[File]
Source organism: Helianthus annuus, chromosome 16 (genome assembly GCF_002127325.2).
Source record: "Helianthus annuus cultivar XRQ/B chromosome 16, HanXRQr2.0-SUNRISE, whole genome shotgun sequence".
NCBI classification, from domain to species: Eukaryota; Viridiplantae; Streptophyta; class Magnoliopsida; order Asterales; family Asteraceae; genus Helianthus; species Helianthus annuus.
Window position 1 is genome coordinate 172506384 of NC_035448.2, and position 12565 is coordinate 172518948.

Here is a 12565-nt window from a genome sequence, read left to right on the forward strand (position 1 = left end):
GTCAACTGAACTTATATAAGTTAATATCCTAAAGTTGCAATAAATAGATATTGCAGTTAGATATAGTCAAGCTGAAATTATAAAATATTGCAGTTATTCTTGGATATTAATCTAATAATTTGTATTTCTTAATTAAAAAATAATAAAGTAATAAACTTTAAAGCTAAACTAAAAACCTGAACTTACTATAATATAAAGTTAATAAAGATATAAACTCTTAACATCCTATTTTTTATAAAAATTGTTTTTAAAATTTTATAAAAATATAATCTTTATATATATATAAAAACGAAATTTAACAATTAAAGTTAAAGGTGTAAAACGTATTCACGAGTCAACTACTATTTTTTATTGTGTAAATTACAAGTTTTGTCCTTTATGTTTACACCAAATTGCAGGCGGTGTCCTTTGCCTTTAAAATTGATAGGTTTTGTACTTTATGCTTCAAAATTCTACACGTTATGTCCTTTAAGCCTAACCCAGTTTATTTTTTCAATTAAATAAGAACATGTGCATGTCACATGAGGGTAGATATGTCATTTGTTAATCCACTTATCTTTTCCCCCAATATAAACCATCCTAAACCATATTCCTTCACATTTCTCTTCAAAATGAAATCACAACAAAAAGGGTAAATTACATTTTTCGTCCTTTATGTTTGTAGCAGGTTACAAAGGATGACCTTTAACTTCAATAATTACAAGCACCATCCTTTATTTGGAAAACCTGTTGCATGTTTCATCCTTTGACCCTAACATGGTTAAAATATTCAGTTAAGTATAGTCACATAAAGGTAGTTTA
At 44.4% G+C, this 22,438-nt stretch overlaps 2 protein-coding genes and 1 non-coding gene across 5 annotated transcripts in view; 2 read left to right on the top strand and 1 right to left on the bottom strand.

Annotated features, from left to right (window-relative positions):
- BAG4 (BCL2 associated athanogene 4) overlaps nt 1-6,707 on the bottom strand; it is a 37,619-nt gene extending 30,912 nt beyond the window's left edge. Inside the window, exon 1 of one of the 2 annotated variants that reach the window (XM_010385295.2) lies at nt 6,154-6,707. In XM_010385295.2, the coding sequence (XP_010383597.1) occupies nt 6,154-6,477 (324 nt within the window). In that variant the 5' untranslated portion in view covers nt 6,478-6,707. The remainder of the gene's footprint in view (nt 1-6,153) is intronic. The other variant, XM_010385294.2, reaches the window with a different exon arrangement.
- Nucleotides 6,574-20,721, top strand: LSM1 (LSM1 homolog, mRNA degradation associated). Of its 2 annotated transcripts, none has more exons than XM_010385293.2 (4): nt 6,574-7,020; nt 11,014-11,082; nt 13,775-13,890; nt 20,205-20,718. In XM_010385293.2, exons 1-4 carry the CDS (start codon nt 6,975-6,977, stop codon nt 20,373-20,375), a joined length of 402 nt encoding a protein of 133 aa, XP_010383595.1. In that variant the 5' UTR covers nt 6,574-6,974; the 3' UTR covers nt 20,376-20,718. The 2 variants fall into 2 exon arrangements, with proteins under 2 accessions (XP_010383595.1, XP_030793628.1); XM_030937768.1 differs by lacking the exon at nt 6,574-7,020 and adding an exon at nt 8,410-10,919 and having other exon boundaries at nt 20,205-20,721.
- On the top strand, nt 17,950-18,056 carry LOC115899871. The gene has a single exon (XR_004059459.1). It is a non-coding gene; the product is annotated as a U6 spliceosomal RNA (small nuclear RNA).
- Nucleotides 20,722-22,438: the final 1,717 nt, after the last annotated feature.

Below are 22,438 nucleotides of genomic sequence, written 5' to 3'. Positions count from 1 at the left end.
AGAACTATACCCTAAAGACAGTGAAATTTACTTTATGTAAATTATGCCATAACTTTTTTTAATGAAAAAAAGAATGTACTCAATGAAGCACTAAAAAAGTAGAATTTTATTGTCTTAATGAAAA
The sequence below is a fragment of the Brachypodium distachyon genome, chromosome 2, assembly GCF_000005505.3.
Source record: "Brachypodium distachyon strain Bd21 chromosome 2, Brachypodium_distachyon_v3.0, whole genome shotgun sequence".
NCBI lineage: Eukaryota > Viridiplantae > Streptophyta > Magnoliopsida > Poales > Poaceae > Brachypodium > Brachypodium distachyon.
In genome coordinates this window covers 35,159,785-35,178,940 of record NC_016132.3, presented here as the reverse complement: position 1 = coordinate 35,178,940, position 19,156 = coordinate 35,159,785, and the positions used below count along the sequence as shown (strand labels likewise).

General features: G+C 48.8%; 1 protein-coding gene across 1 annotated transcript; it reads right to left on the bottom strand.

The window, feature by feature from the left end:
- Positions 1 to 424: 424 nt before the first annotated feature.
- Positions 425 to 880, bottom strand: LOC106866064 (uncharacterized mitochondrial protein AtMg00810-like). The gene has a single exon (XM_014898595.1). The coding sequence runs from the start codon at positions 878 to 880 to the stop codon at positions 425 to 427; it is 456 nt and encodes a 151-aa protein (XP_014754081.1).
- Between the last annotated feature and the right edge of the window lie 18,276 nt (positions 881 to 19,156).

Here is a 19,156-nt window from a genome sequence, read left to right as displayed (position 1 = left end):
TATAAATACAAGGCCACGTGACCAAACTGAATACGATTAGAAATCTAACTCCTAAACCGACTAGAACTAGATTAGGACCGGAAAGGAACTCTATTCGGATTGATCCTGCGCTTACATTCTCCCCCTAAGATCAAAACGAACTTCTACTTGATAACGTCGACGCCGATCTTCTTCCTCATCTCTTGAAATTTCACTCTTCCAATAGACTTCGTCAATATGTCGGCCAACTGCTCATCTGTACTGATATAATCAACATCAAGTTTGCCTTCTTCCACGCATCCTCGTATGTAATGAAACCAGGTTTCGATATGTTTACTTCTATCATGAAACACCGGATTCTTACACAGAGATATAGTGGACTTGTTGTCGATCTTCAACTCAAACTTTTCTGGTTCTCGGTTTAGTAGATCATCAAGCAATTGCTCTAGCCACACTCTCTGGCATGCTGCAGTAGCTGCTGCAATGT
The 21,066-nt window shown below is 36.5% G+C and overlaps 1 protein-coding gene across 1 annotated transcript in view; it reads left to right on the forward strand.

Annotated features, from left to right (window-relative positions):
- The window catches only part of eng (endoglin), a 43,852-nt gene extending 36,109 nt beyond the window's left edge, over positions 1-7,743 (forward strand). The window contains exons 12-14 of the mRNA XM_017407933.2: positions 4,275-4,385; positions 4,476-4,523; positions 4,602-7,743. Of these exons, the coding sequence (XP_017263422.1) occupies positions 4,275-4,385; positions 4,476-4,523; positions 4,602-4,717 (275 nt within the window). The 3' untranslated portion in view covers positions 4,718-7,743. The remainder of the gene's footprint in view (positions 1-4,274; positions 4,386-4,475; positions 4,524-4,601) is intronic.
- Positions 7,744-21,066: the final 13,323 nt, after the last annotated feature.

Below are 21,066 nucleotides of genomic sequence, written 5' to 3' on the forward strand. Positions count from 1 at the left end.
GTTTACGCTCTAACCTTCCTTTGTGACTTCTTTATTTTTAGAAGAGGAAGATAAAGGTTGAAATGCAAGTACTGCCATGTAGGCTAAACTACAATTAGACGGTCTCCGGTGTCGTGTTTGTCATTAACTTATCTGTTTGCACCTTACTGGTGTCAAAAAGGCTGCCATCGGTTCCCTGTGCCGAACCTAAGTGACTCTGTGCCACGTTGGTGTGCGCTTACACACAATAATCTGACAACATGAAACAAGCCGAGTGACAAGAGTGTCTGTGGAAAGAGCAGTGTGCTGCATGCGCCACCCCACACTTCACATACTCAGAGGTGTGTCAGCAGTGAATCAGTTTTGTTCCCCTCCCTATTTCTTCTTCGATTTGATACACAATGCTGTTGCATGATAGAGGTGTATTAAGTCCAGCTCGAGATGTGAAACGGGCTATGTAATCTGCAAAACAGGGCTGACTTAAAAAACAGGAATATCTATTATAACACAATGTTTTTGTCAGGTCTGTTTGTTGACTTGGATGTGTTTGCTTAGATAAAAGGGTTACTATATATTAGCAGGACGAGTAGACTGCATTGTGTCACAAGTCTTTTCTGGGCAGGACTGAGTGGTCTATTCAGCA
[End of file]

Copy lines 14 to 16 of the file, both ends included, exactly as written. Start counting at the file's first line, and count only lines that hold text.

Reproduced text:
AGAACTATACCCTAAAGACAGTGAAATTTACTTTATGTAAATTATGCCATAACTTTTTTTAATGAAAAAAAGAATGTACTCAATGAAGCACTAAAAAAGTAGAATTTTATTGTCTTAATGAAAA
The sequence below is a fragment of the Brachypodium distachyon genome, chromosome 2, assembly GCF_000005505.3.
Source record: "Brachypodium distachyon strain Bd21 chromosome 2, Brachypodium_distachyon_v3.0, whole genome shotgun sequence".